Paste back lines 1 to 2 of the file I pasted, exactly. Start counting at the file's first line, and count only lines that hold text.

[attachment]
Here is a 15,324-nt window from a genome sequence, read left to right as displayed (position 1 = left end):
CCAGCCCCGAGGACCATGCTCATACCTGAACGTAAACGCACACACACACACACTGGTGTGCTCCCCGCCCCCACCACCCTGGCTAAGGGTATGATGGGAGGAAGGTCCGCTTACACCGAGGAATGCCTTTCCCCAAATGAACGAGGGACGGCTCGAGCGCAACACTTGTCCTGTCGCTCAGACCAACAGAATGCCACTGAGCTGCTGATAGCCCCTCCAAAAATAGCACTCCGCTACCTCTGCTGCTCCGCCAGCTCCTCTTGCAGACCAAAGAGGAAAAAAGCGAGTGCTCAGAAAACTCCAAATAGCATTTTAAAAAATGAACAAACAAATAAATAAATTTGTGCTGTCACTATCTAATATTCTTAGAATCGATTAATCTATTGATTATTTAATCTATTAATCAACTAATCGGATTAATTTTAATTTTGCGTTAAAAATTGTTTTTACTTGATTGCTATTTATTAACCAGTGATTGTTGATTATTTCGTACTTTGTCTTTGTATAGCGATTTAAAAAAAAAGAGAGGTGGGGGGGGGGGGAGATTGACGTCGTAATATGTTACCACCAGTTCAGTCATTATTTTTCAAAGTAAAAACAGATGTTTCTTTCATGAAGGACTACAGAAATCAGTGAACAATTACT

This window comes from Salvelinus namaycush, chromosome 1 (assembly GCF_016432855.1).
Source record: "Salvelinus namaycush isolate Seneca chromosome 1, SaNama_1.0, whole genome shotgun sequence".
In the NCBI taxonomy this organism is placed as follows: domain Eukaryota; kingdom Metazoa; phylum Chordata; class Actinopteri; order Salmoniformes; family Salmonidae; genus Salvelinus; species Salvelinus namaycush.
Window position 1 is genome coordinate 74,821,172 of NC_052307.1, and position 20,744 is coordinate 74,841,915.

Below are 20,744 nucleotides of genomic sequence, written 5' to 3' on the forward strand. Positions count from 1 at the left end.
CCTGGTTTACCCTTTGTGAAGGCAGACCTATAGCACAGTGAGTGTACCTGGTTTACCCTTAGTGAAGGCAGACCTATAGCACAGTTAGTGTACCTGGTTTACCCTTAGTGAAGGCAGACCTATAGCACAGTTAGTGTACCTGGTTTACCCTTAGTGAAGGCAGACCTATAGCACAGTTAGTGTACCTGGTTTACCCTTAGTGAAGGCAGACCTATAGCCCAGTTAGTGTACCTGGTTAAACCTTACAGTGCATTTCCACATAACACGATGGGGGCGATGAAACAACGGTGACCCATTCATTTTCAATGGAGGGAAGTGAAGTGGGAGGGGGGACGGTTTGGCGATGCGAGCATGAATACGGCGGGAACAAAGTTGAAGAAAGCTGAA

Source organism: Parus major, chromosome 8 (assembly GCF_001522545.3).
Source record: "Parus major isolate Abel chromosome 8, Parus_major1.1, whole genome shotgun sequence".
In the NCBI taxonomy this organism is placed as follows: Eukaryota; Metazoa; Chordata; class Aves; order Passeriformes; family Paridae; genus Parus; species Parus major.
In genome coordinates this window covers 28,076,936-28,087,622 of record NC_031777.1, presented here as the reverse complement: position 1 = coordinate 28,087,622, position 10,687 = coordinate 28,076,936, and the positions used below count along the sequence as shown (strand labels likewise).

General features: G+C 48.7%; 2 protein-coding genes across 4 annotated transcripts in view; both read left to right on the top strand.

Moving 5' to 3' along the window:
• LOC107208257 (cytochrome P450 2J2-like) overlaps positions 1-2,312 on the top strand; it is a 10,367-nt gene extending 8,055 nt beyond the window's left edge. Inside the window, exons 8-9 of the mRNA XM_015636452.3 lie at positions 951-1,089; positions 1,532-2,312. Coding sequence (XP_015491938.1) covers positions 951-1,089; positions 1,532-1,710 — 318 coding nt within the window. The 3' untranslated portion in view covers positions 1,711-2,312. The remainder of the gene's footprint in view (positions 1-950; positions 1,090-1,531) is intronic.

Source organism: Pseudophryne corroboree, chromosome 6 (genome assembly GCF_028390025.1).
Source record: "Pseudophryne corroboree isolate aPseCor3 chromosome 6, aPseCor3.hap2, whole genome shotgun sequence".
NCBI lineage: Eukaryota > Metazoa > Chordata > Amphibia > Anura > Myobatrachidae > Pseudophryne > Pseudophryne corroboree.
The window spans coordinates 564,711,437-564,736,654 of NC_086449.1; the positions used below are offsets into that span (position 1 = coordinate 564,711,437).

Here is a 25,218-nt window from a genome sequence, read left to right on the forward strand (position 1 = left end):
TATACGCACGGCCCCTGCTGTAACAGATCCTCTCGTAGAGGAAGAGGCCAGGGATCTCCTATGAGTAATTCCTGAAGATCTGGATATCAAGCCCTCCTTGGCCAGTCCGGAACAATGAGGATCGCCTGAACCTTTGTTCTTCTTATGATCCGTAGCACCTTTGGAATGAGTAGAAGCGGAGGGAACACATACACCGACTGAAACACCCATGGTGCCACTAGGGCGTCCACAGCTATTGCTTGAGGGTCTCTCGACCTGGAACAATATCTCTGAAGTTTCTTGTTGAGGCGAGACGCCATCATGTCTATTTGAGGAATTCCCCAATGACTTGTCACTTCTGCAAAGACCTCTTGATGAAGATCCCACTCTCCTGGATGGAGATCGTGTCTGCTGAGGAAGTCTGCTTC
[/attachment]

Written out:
Here is a 15,324-nt window from a genome sequence, read left to right as displayed (position 1 = left end):
CCAGCCCCGAGGACCATGCTCATACCTGAACGTAAACGCACACACACACACACTGGTGTGCTCCCCGCCCCCACCACCCTGGCTAAGGGTATGATGGGAGGAAGGTCCGCTTACACCGAGGAATGCCTTTCCCCAAATGAACGAGGGACGGCTCGAGCGCAACACTTGTCCTGTCGCTCAGACCAACAGAATGCCACTGAGCTGCTGATAGCCCCTCCAAAAATAGCACTCCGCTACCTCTGCTGCTCCGCCAGCTCCTCTTGCAGACCAAAGAGGAAAAAAGCGAGTGCTCAGAAAACTCCAAATAGCATTTTAAAAAATGAACAAACAAATAAATAAATTTGTGCTGTCACTATCTAATATTCTTAGAATCGATTAATCTATTGATTATTTAATCTATTAATCAACTAATCGGATTAATTTTAATTTTGCGTTAAAAATTGTTTTTACTTGATTGCTATTTATTAACCAGTGATTGTTGATTATTTCGTACTTTGTCTTTGTATAGCGATTTAAAAAAAAAGAGAGGTGGGGGGGGGGGGAGATTGACGTCGTAATATGTTACCACCAGTTCAGTCATTATTTTTCAAAGTAAAAACAGATGTTTCTTTCATGAAGGACTACAGAAATCAGTGAACAATTACT